Sunday, November 14, 2010

More on Professionalism: What Is Meant by Integrity?

The professionalism rule promulgated by the Vermont Supreme Court defines professionalism as "conduct consistent with the tenets of the legal profession." In an earlier post I began a discussion of the tenets listed in the rule. This post continues that discussion.

Two of the tenets listed -- integrity and character -- raise interesting and fundamental issues of morality (avoiding for now the terms "ethics"). Here I want to talk about integrity,leaving character for future consideration.

"Integrity" is a word like "democracy" -- it denotes something good, something to be praised. It sounds good, but its meaning is often unclear. Everybody -- especially government officials, businessmen, advertisers, and lawyers -- claims to have integrity, just as nearly every nation wants to claim to be a democracy. (The fact that no nation is really a democracy in the strict sense should give us pause here; once the "strict sense" is eschewed, what bounds can be set for the meaning of a word?) Integrity, like democracy, is something to claim, something to prize; it is a label of praise -- but, it seems, it is not always something to be clear about. Many who claim it use it as a sales pitch as much as a real description of who and what they are. But let's give them the benefit of the doubt and assume they have something in mind that they value beyond profit: what could it be?

At its root, integrity relates to the ability of a person to integrate all aspects of his or her being into a single whole; it means completeness or unity of character (setting aside for the moment the fact that "character" is also one of the listed tenets). Integrity, of course, can also mean something like soundness, as when we speak of the integrity of a bridge; perhaps that meaning can be extended to entail moral soundness, though determining the standards of moral soundness would surely require a good deal of thought and debate. My dictionary tells me that integrity can also mean strict adherence to a moral code or set of rules. Consideration of that meaning would lead us into debates about what the moral code or set of rules should include and what it must exclude in order to count for purposes of integrity -- after all, Adolf Hitler displayed remarkable consistency in his adherence to a strict code of rules, though most of us would find his code to be highly objectionable. 

What does it mean for a lawyer to demonstrate integrity? The answer is not obvious and may relate to other tenets like character and attention to mental and physical health. Certainly those other tenets must be implicated if we take integrity to mean the weaving of all aspects of one's being into a consistent whole, into a specific character. I think this must be the core meaning of integrity in the context of lawyer professionalism, for if we shift to thinking of integrity in terms of moral soundness or strict adherence to a moral code, we must be able to provide some specificity about what counts as a sound or proper morality for a lawyer. That has long been the subject of debate and has plagued the effort to develop a professional code of ethics. It would make for a fascinating discussion in the graduate school seminar room (and I would love to engage in that discussion with interested people), but it is not generally the sort of topic that busy lawyers want to grapple with in a CLE program or one that is likely to produce a room full of interested, enthusiastic participants. In any event, if living with integrity means we must be moral or ethical (I resist the tendency to see these as two different things, but more on that later), then professionalism reduces to ethics -- not what the Court had in mind when it set out on this road.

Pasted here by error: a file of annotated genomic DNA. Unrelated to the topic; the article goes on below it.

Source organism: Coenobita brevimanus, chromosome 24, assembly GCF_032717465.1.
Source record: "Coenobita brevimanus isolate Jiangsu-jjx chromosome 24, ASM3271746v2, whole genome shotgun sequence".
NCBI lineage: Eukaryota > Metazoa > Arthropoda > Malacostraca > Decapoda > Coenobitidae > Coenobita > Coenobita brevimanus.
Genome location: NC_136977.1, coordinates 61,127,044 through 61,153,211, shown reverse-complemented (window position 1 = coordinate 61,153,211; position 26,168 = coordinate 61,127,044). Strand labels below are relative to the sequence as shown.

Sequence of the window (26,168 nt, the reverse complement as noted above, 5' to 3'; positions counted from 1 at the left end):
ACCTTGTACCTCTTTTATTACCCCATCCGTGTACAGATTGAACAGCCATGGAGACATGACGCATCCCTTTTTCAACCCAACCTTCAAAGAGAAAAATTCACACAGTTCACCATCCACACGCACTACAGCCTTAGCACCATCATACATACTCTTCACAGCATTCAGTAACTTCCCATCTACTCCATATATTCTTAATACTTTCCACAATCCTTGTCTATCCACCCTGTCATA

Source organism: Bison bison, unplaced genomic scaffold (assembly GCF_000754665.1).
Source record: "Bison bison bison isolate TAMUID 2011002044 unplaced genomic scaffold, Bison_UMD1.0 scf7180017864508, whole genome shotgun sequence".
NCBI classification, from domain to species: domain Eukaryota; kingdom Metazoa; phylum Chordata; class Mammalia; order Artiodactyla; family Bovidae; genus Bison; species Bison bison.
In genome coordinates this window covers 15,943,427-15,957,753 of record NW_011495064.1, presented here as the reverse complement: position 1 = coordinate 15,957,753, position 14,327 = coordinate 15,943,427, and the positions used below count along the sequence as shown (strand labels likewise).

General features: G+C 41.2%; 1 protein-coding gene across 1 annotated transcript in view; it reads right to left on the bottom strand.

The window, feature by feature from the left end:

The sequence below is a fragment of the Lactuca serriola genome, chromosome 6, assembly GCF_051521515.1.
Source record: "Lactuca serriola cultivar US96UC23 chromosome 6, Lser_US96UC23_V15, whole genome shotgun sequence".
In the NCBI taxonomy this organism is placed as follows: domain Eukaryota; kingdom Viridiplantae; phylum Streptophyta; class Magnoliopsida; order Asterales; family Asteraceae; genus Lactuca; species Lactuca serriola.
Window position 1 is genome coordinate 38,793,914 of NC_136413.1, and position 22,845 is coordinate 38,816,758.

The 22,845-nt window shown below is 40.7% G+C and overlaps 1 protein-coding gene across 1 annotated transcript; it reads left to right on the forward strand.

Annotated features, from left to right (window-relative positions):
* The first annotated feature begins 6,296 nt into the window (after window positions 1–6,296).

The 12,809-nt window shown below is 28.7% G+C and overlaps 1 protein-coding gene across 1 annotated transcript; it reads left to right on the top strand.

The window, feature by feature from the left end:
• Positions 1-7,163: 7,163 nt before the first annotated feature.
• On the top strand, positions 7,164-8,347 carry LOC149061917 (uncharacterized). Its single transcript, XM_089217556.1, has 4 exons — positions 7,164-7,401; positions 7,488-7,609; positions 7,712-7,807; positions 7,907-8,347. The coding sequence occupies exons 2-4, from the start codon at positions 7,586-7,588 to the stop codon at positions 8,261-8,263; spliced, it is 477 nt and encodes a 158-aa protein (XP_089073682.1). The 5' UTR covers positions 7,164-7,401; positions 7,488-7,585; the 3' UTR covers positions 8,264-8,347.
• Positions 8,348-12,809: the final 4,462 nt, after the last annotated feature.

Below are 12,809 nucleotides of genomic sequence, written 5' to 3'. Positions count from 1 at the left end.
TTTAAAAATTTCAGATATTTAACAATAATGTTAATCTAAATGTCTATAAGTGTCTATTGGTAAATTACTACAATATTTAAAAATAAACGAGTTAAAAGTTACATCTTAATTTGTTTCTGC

But wait. Let's say integrity involves the creation of a wholeness out of one's life, a successful attempt to pull together the various aspects of one's being -- one's physical and mental state, one's ways of interacting with others, one's beliefs, one's morals -- into one consistent thing we might call one's character. Even then, is it not the case that not every wholeness, not every character we might create, can be the sort of thing deserving of praise? Is it not the case that only some kinds of character should be encouraged? In other words, is it not the case that the idea of moral soundness creeps into our discussion no matter what we take integrity to mean? We do not praise the integrity of people who consistently do everything in their power to undermine the health of their body, mind, and relationships with others. It is not every kind of wholeness and unity that we admire and want to set before our profession as an ideal.

And so, in the end, we are left with nothing but dust in our hand when we try to grasp what "integrity" might mean for a lawyer. Is integrity a good thing? Well, not always. When is it good? It is precisely this that we want to know -- and precisely this on which the professionalism rule offers no guidance whatsoever.

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